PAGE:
‘So, you may find yourself becoming very good friends with people in a short space of time, because mentally you need new bonds to assist your transition.’
Of course, it helps that you will regularly find yourself at antenatal classes or baby groups with lots of people in just the same situation as you, with similar needs.
You all have the perfect topic for that first, ice-breaking conversation too. And while you still have a demanding boss – just one who wears a nappy – there’s more time in your life for encounters that can lead to a meeting of minds.
‘Modern life means many of us are too busy to stop for even a moment, but once you are working to a baby’s timetable and not yours, that can change,’ says Susan. You might find yourself pulled into conversations in cafés and parks, and be freer to chat. And sometimes the right words from the right stranger can form the foundation of a lasting friendship.
‘You might be grumpy after a long night with your baby, but a kind word from a stranger while you’re pushing a swing can help you smile again,’ says Susan.
‘It’s often these situations, coupled with new emotions, that make us more appreciative of kind words or an unexpected giggle, and this allows new bonds to tentatively grow.’
There’s a natural filter when it comes to friendships, so don’t worry if it takes a while for you to find someone you really click with.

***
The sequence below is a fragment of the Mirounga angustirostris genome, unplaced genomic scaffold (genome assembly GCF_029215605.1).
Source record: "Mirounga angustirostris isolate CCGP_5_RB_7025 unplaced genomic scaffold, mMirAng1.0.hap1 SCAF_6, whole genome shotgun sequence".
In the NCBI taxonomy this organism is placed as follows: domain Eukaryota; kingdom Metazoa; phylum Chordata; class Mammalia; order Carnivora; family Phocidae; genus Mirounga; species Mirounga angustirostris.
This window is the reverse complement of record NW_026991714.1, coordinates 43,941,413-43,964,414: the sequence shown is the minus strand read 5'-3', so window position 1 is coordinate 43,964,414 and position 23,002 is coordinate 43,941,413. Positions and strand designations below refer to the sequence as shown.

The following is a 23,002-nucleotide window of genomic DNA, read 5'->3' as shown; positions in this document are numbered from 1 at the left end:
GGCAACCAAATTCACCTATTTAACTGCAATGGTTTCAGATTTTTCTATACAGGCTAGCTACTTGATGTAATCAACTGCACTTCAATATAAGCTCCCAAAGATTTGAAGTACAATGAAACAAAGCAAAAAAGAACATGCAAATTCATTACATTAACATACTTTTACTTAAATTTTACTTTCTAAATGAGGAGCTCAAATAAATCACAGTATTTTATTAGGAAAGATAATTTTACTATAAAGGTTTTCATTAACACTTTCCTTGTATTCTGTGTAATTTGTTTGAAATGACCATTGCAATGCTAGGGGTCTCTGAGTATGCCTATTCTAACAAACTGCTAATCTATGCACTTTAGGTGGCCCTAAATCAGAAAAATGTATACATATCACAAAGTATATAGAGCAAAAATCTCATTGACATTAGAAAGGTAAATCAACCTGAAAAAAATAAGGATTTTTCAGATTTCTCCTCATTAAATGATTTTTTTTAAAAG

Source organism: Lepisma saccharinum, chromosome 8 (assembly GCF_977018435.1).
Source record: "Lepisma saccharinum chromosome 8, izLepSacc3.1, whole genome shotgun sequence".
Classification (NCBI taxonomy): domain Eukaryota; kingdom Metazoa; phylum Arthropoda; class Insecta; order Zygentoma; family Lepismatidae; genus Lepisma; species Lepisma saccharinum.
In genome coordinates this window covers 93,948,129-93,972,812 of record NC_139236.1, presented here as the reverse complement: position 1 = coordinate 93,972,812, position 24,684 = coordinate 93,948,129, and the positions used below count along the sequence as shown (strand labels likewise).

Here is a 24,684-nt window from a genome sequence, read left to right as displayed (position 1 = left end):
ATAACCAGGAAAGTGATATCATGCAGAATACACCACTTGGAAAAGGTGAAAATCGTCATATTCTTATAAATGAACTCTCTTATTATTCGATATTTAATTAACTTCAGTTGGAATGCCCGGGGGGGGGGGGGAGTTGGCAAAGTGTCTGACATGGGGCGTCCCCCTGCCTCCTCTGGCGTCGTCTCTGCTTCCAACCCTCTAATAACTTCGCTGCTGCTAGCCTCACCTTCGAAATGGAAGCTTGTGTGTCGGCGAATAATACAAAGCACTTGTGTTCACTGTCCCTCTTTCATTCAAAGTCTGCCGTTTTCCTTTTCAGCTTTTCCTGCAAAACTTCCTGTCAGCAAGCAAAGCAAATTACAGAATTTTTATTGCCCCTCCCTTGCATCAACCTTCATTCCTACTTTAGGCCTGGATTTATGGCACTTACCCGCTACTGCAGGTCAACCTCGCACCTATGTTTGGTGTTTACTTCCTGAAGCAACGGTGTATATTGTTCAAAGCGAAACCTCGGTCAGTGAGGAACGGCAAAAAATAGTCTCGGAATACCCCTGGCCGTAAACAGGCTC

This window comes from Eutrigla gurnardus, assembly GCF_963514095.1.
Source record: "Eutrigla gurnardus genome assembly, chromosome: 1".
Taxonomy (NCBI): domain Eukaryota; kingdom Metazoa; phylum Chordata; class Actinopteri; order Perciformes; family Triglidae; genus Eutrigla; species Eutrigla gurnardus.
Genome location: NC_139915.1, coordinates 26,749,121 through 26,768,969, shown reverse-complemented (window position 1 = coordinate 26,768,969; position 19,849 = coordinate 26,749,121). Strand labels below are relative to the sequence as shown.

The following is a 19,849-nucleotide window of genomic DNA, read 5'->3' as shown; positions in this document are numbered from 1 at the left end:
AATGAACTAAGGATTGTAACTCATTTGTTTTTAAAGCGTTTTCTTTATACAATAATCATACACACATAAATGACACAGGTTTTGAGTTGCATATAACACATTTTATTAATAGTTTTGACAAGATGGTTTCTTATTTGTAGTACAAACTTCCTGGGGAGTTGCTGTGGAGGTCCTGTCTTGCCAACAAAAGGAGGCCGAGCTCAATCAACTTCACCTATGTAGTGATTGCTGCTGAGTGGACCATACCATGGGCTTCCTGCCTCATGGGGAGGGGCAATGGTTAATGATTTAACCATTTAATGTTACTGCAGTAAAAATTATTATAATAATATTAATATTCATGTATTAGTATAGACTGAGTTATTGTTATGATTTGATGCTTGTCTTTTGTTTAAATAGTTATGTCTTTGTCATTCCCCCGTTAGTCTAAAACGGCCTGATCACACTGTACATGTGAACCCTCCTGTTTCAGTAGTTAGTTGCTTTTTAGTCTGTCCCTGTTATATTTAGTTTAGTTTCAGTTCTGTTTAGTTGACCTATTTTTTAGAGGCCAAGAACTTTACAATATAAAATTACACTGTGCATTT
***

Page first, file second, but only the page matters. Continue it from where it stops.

‘If you are easily overwhelmed by lots of new people, then meeting for a quick coffee is as beneficial as spending hours together on days out,’ says Susan. ‘But if you do find someone you really like, make an effort to keep that friendship up.’
And don’t let your emotions stand in the way of making these new connections.
New mums encounter a whirlwind of different feelings, so it’s natural that you might shy away from company when you feel grouchy, but embrace social activities on other days.
But it’s these ups and downs that may be the very key to why new mums make bonds that last.
Motherhood reveals many sides of you, so a potential friend gets to see a lot of your personality traits in a short space of time, and that can form the basis of a long-term friendship. Seeing the bad – when you’re on the snappy side after a tricky morning – as well as the good, is all part of the glue that helps bind you to others.
‘Research suggests self-revelation is a short cut to a lasting relationship,’ says Susan.
‘When you reveal more about yourself, other people are more likely to value what you have to offer. Studies have discovered that, when strangers spend an hour together answering questions designed to reveal lots about themselves, many feel an unusually close bond after just 45 minutes.’
So, don’t be shy about sharing your new-mum feelings with people you’ve only met a few times. Laugh, cry and even vent with the other mums you meet.
Not everyone will love you for it, but there’s a good chance that the person who does will turn out to be a friend for life. Who knows when it will happen, but she’s out there waiting to be treasured, like a shiny penny – OK, maybe a tired and not-quite-so-shiny penny!